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We reviewed Crime After Crime when it screened during the D.C. Independent Film Festival. It opens this weekend at West End Cinema, and director Yoav Potash will join the theater for a Q&A session. The film shows through July 21; adult tickets are $11. Here’s what we said about Crime After Crime in April.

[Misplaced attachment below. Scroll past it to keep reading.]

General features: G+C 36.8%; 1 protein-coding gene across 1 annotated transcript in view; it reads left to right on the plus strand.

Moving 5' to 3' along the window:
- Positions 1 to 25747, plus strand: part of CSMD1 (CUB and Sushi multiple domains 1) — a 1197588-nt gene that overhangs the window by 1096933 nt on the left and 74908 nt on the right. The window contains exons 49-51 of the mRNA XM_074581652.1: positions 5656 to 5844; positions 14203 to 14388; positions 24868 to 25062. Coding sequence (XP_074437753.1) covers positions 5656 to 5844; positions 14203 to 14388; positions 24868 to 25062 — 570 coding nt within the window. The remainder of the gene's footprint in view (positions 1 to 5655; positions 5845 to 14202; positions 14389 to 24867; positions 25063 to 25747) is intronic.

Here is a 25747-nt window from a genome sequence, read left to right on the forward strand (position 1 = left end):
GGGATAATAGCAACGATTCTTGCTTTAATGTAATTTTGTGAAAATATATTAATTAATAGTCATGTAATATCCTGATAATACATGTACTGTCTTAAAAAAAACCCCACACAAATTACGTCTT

There are a slew of reasons why Debbie Peagler shouldn’t have been convicted of first-degree murder. So her case is taken up pro bono by lawyers Nadia Costa and Joshua Safran, who are utterly struck by the injustice of her case: After suffering six years of domestic abuse at the hands of her boyfriend, Oliver, Debbie—at the suggestion of her mother—asks local gang leaders to “take care of him.” They kill Oliver, but Debbie lands the 25-to-life sentence, in no small part because the Los Angeles district attorney chose to ignore swaths of evidence in her favor. Crime After Crime trades in the facts of Debbie’s case, but director/producer Yoav Potash also illuminates what she represents: the 80 percent of incarcerated women who are domestic-violence victims. The blows that beat back Debbie’s—and her lawyers’—attempts to win her freedom are brutal; Crime After Crime’s running time is 90 minutes, and none of them are easy to watch. But all are very good. While Debbie’s story alone is compelling, Nadia and Joshua’s dogged pursuit of the right thing is matched only by their legal acumen—all of which makes for an impressively watchable piece that moves beyond the standard territory of social-justice documentaries.